They do not simply blend in; they rise above the rest with their dark sound.
I first caught St. Louis–based the Few at a local show that featured five other local acts. On a bill like that, it takes much more effort to be noticed; otherwise, the music all starts to bleed together, and can be a sonic mess. When the Few took the stage, I gathered interest simply because of their name: It’s simple, yet invokes a feeling of elitism. And then they started to play. Out of the messy sonic boom came a band whose sound was different. It had its own ambience, texture, and flavor. They did not simply blend in; they rose above the rest with their dark sound. The Few certainly attracted my attention, and I found them to be the best band of the night.
Now, after much anticipation, the band has self-released its debut album, Sleep Tight, When You Wake Up We’ll Be Gone, a nine-track opus that creeps slowly into your mind. The band has crafted a fine album of which they can be quite proud. On opener “Little Red Lie,” the riff brings the listener instantly into the world of the Few. Vocalist/rhythm guitarist Dom Goszewski pulls off a more-than-capable vocal: no screeching or screaming, but a rhythmic alto with a good tone, and imaginative phrasing. The dark and heavy sound of “Agent A.” will appeal to most fans. It’s melodic, yet with a unique sound, almost like that of a Nine Inch Nails tune.
Spotlight tracks include the aforementioned “Little Red Lie” and “Agent A.,” as well as the title track, with its rawer, punk feel. The mixture of the genres is well done, always with their own certain flair, as proven on the track “After the Tone,” a dark journey into a self-destructive, suicidal mind. Lyrically, the material is brutally honest and not overly fanciful. Simple, straight-up songwriting, one of this band’s strong points, rules the day.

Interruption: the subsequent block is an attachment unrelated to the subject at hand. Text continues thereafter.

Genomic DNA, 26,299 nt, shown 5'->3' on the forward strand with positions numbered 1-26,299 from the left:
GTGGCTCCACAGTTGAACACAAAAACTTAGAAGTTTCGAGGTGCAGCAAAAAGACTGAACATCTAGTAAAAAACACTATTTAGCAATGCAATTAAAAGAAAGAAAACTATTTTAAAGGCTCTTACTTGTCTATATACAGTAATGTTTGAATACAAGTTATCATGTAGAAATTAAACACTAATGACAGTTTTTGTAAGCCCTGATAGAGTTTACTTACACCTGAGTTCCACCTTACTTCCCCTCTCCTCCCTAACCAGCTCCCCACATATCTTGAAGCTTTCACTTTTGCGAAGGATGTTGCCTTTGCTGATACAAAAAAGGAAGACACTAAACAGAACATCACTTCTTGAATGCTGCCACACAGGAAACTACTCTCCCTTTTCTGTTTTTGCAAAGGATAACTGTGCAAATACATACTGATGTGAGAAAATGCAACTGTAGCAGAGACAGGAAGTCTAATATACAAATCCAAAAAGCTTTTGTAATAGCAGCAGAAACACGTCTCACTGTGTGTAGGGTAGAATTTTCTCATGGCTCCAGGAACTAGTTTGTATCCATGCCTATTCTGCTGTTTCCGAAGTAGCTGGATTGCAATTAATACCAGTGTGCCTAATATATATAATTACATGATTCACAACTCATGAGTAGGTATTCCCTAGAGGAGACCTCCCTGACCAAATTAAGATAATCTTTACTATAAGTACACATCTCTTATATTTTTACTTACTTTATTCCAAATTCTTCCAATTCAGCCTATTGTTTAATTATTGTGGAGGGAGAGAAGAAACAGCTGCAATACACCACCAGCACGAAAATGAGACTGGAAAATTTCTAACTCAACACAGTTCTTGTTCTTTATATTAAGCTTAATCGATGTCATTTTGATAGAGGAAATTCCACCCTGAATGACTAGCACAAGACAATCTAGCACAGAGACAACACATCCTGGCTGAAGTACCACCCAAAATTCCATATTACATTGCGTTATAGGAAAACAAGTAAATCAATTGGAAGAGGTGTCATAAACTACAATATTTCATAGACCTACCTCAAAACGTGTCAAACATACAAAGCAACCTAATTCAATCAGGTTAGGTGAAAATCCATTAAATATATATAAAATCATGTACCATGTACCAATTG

Executive produced by Goszewski with help from Timmy Kosel and the band, the mix is terrific. They have captured a fantastic sound, with quality arrangements and melodies. The future for this young and talented band looks phenomenal; with the right push, they just might be a name to be reckoned with.
Closing the album is the uber-creepy “When You Wake Up, We’ll Be Gone,” with its baroque, sad piano and a spoken-word vocal reminiscent of “Loud, Loud, Loud” by Aphrodite’s Child. While the boys still have much to learn, Goszewski, bassist Tory Oberreither, drummer Roger Thomas, and guitarist Dan Bell have made an album of epic modern rock, a truly impressive debut. If your musical tastes include hard, modern, melodic rock, grab this album; you will not be disappointed. A+ | Marc Farr